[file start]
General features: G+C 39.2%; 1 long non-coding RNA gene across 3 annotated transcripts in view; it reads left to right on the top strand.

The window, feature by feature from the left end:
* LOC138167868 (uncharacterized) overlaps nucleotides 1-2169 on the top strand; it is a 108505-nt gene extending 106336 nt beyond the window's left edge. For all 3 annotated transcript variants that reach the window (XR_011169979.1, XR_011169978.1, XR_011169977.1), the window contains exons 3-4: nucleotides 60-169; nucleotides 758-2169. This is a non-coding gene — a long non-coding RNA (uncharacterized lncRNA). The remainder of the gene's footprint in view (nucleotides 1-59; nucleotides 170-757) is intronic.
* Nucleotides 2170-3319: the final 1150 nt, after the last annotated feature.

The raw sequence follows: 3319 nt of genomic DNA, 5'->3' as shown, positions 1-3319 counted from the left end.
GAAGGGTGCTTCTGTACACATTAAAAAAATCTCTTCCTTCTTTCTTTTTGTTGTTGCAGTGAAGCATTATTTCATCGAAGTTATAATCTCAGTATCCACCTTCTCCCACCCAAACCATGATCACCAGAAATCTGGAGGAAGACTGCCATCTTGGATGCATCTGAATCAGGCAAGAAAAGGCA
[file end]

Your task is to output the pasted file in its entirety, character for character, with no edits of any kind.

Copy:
General features: G+C 39.2%; 1 long non-coding RNA gene across 3 annotated transcripts in view; it reads left to right on the top strand.

The window, feature by feature from the left end:
* LOC138167868 (uncharacterized) overlaps nucleotides 1-2169 on the top strand; it is a 108505-nt gene extending 106336 nt beyond the window's left edge. For all 3 annotated transcript variants that reach the window (XR_011169979.1, XR_011169978.1, XR_011169977.1), the window contains exons 3-4: nucleotides 60-169; nucleotides 758-2169. This is a non-coding gene — a long non-coding RNA (uncharacterized lncRNA). The remainder of the gene's footprint in view (nucleotides 1-59; nucleotides 170-757) is intronic.
* Nucleotides 2170-3319: the final 1150 nt, after the last annotated feature.

The raw sequence follows: 3319 nt of genomic DNA, 5'->3' as shown, positions 1-3319 counted from the left end.
GAAGGGTGCTTCTGTACACATTAAAAAAATCTCTTCCTTCTTTCTTTTTGTTGTTGCAGTGAAGCATTATTTCATCGAAGTTATAATCTCAGTATCCACCTTCTCCCACCCAAACCATGATCACCAGAAATCTGGAGGAAGACTGCCATCTTGGATGCATCTGAATCAGGCAAGAAAAGGCA